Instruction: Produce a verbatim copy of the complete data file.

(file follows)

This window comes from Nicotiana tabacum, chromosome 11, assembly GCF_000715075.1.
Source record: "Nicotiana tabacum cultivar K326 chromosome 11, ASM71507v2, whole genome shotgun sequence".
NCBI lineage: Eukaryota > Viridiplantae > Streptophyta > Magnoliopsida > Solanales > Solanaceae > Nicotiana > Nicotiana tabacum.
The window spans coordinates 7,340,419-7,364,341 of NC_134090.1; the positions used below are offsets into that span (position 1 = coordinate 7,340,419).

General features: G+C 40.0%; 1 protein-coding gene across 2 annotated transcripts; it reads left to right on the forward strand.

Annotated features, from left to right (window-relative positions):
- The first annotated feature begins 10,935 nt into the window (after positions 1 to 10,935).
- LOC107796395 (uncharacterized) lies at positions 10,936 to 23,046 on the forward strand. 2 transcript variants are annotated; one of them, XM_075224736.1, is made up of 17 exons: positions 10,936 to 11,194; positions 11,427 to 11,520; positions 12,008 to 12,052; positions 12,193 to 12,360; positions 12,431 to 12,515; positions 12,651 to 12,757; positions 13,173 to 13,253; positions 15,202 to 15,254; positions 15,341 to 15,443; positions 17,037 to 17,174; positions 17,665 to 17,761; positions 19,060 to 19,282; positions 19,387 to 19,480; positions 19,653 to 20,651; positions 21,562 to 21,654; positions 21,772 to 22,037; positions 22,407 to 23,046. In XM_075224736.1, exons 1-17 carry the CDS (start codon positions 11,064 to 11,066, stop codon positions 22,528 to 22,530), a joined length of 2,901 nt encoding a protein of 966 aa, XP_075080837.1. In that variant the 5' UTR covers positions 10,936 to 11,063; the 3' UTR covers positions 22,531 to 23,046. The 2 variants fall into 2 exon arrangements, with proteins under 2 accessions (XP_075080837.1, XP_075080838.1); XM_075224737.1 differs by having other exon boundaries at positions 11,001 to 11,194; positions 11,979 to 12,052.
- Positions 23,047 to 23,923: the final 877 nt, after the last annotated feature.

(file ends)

This window comes from Nicotiana tabacum, chromosome 11, assembly GCF_000715075.1.
Source record: "Nicotiana tabacum cultivar K326 chromosome 11, ASM71507v2, whole genome shotgun sequence".
NCBI lineage: Eukaryota > Viridiplantae > Streptophyta > Magnoliopsida > Solanales > Solanaceae > Nicotiana > Nicotiana tabacum.
The window spans coordinates 7,340,419-7,364,341 of NC_134090.1; the positions used below are offsets into that span (position 1 = coordinate 7,340,419).

General features: G+C 40.0%; 1 protein-coding gene across 2 annotated transcripts; it reads left to right on the forward strand.

Annotated features, from left to right (window-relative positions):
- The first annotated feature begins 10,935 nt into the window (after positions 1 to 10,935).
- LOC107796395 (uncharacterized) lies at positions 10,936 to 23,046 on the forward strand. 2 transcript variants are annotated; one of them, XM_075224736.1, is made up of 17 exons: positions 10,936 to 11,194; positions 11,427 to 11,520; positions 12,008 to 12,052; positions 12,193 to 12,360; positions 12,431 to 12,515; positions 12,651 to 12,757; positions 13,173 to 13,253; positions 15,202 to 15,254; positions 15,341 to 15,443; positions 17,037 to 17,174; positions 17,665 to 17,761; positions 19,060 to 19,282; positions 19,387 to 19,480; positions 19,653 to 20,651; positions 21,562 to 21,654; positions 21,772 to 22,037; positions 22,407 to 23,046. In XM_075224736.1, exons 1-17 carry the CDS (start codon positions 11,064 to 11,066, stop codon positions 22,528 to 22,530), a joined length of 2,901 nt encoding a protein of 966 aa, XP_075080837.1. In that variant the 5' UTR covers positions 10,936 to 11,063; the 3' UTR covers positions 22,531 to 23,046. The 2 variants fall into 2 exon arrangements, with proteins under 2 accessions (XP_075080837.1, XP_075080838.1); XM_075224737.1 differs by having other exon boundaries at positions 11,001 to 11,194; positions 11,979 to 12,052.
- Positions 23,047 to 23,923: the final 877 nt, after the last annotated feature.